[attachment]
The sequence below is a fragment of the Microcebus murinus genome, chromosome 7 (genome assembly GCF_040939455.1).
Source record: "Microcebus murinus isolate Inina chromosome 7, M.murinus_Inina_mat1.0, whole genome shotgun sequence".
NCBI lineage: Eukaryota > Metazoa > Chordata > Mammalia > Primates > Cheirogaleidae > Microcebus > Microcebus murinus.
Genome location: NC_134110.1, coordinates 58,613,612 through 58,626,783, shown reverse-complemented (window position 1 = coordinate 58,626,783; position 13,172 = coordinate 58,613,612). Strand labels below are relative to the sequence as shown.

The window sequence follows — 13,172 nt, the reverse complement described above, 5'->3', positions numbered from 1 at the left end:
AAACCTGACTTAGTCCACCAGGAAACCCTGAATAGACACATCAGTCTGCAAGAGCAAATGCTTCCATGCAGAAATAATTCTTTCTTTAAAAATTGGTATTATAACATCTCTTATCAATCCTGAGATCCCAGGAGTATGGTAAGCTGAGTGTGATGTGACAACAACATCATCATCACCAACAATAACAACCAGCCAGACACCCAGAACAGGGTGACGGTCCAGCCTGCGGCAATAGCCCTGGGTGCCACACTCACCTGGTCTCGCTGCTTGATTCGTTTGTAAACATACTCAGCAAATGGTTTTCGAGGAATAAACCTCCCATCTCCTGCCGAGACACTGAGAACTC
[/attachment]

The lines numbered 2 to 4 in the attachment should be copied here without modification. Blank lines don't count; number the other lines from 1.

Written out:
Source record: "Microcebus murinus isolate Inina chromosome 7, M.murinus_Inina_mat1.0, whole genome shotgun sequence".
NCBI lineage: Eukaryota > Metazoa > Chordata > Mammalia > Primates > Cheirogaleidae > Microcebus > Microcebus murinus.
Genome location: NC_134110.1, coordinates 58,613,612 through 58,626,783, shown reverse-complemented (window position 1 = coordinate 58,626,783; position 13,172 = coordinate 58,613,612). Strand labels below are relative to the sequence as shown.